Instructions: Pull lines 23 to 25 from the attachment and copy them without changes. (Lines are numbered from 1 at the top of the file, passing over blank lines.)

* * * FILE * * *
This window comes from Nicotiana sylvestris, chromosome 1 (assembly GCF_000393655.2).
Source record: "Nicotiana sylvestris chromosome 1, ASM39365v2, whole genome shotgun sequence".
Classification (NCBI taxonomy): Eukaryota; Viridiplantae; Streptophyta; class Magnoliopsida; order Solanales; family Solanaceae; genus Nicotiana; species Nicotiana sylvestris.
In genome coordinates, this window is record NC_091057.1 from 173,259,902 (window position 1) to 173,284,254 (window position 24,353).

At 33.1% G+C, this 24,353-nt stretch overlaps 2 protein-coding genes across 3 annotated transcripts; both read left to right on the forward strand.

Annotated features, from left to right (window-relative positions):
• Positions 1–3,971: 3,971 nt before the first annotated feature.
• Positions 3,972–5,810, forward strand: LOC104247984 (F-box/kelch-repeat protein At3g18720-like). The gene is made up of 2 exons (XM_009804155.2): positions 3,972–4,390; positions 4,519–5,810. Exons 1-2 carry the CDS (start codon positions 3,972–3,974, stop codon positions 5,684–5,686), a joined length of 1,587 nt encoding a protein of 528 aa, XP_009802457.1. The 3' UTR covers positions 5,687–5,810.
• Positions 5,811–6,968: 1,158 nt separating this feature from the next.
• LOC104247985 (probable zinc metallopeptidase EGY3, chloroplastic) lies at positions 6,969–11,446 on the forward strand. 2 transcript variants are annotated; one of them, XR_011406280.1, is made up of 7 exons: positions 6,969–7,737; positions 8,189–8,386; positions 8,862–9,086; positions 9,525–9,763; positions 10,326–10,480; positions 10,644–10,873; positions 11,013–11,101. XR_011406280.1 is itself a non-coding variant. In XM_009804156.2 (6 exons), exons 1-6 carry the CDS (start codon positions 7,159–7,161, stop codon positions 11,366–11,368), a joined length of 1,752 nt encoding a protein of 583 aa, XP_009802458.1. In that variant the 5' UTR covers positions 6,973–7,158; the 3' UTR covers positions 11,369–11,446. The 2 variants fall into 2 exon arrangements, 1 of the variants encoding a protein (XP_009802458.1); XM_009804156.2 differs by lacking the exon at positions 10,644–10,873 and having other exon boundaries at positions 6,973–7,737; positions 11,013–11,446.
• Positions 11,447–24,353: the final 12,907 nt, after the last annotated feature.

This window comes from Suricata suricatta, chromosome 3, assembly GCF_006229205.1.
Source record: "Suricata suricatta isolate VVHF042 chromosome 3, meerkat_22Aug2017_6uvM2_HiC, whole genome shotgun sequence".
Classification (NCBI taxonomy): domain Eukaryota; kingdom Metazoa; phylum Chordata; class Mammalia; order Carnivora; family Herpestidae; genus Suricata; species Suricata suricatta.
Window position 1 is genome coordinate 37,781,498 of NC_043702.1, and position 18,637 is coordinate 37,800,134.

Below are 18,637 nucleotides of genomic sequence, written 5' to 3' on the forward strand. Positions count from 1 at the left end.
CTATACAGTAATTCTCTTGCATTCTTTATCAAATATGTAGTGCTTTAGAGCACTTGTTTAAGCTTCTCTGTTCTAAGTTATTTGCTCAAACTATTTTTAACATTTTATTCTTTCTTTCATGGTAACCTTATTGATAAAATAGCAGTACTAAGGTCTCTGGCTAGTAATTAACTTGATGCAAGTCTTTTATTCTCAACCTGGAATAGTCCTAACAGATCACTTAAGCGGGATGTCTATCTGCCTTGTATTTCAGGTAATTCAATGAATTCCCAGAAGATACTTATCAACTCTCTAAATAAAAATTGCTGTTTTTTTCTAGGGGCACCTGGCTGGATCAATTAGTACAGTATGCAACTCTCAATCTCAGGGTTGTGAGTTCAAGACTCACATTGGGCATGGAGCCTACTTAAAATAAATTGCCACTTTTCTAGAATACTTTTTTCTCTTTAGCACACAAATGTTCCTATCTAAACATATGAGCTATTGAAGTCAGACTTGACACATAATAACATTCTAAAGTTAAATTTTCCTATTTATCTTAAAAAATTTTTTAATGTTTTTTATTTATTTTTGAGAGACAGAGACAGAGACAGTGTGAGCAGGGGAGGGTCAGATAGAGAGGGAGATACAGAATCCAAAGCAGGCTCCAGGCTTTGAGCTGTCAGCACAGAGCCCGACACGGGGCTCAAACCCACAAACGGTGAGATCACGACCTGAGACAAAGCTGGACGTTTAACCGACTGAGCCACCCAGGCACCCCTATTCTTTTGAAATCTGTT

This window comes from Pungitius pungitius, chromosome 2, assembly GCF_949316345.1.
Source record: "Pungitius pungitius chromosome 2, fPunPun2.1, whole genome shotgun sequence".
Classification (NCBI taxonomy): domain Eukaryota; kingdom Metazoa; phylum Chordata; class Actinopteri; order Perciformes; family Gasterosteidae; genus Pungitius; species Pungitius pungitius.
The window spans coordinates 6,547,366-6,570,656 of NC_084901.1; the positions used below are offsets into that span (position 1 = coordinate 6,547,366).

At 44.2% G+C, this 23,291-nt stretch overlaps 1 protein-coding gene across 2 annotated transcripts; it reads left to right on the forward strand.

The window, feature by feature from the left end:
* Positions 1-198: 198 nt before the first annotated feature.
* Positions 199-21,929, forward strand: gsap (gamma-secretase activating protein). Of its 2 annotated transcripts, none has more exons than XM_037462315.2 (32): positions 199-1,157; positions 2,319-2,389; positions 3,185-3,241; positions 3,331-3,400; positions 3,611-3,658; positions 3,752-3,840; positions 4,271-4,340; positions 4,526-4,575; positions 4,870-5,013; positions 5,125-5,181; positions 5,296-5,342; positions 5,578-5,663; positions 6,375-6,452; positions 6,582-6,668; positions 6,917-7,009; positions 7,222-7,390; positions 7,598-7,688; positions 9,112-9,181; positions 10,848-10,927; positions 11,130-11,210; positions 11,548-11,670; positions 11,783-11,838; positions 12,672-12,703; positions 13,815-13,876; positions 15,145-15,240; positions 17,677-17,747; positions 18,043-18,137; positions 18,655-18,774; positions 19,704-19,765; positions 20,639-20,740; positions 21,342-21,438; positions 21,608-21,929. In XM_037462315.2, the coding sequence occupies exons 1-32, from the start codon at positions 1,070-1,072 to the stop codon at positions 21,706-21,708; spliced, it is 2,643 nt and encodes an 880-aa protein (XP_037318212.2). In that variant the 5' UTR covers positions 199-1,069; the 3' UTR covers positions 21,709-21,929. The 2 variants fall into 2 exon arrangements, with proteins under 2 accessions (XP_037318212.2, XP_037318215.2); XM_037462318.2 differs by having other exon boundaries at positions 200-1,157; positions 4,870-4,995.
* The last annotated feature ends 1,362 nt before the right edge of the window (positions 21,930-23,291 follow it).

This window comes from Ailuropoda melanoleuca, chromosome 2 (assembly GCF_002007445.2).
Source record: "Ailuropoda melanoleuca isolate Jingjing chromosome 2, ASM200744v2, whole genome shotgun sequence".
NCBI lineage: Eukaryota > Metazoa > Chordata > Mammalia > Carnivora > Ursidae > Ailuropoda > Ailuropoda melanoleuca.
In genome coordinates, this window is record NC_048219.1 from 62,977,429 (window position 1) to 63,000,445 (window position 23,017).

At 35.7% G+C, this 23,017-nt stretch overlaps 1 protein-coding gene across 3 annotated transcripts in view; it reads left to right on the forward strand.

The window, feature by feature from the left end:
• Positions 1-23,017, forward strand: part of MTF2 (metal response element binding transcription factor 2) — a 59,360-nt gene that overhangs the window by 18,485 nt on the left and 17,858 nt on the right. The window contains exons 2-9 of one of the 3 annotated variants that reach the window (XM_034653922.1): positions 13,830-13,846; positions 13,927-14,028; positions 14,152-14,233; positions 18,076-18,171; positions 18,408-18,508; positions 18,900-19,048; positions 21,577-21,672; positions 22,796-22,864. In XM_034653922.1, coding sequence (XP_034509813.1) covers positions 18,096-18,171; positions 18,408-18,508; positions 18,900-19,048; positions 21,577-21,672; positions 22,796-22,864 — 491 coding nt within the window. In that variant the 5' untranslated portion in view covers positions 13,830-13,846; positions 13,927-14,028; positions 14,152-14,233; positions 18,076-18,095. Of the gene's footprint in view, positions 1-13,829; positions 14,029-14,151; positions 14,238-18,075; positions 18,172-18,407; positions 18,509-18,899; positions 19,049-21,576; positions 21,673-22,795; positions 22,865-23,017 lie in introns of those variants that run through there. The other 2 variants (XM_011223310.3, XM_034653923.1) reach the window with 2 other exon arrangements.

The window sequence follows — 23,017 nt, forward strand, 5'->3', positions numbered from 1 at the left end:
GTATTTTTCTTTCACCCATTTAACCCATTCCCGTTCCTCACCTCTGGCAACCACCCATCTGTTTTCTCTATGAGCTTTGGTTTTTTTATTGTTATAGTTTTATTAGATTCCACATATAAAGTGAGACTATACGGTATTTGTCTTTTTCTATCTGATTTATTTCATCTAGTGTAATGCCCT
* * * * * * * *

The window, feature by feature from the left end:
* Positions 1-198: 198 nt before the first annotated feature.
* Positions 199-21,929, forward strand: gsap (gamma-secretase activating protein). Of its 2 annotated transcripts, none has more exons than XM_037462315.2 (32): positions 199-1,157; positions 2,319-2,389; positions 3,185-3,241; positions 3,331-3,400; positions 3,611-3,658; positions 3,752-3,840; positions 4,271-4,340; positions 4,526-4,575; positions 4,870-5,013; positions 5,125-5,181; positions 5,296-5,342; positions 5,578-5,663; positions 6,375-6,452; positions 6,582-6,668; positions 6,917-7,009; positions 7,222-7,390; positions 7,598-7,688; positions 9,112-9,181; positions 10,848-10,927; positions 11,130-11,210; positions 11,548-11,670; positions 11,783-11,838; positions 12,672-12,703; positions 13,815-13,876; positions 15,145-15,240; positions 17,677-17,747; positions 18,043-18,137; positions 18,655-18,774; positions 19,704-19,765; positions 20,639-20,740; positions 21,342-21,438; positions 21,608-21,929. In XM_037462315.2, the coding sequence occupies exons 1-32, from the start codon at positions 1,070-1,072 to the stop codon at positions 21,706-21,708; spliced, it is 2,643 nt and encodes an 880-aa protein (XP_037318212.2). In that variant the 5' UTR covers positions 199-1,069; the 3' UTR covers positions 21,709-21,929. The 2 variants fall into 2 exon arrangements, with proteins under 2 accessions (XP_037318212.2, XP_037318215.2); XM_037462318.2 differs by having other exon boundaries at positions 200-1,157; positions 4,870-4,995.